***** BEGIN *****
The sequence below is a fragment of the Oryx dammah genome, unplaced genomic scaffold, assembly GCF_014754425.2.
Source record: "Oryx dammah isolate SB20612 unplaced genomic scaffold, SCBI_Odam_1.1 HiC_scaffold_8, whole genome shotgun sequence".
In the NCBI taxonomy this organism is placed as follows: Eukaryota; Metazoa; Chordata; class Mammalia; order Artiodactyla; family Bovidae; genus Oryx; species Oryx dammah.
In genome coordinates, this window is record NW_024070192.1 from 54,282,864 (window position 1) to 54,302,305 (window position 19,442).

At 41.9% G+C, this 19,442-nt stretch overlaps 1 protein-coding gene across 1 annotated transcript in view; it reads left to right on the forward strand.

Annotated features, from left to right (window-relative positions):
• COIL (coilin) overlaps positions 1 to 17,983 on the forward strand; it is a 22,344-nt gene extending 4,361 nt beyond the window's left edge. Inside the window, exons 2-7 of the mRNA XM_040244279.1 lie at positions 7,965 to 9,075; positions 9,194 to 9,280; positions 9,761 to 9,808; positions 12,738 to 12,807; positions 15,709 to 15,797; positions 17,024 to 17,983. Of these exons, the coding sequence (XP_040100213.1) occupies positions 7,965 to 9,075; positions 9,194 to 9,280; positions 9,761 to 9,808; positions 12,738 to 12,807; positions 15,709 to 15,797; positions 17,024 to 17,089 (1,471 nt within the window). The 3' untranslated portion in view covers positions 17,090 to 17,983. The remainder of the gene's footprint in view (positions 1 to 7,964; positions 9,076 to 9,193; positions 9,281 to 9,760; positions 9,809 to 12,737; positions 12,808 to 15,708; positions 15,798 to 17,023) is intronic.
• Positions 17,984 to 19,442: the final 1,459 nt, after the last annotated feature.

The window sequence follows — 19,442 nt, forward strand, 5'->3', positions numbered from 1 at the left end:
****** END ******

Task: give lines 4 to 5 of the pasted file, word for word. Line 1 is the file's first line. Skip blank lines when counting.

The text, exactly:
In genome coordinates, this window is record NW_024070192.1 from 54,282,864 (window position 1) to 54,302,305 (window position 19,442).

At 41.9% G+C, this 19,442-nt stretch overlaps 1 protein-coding gene across 1 annotated transcript in view; it reads left to right on the forward strand.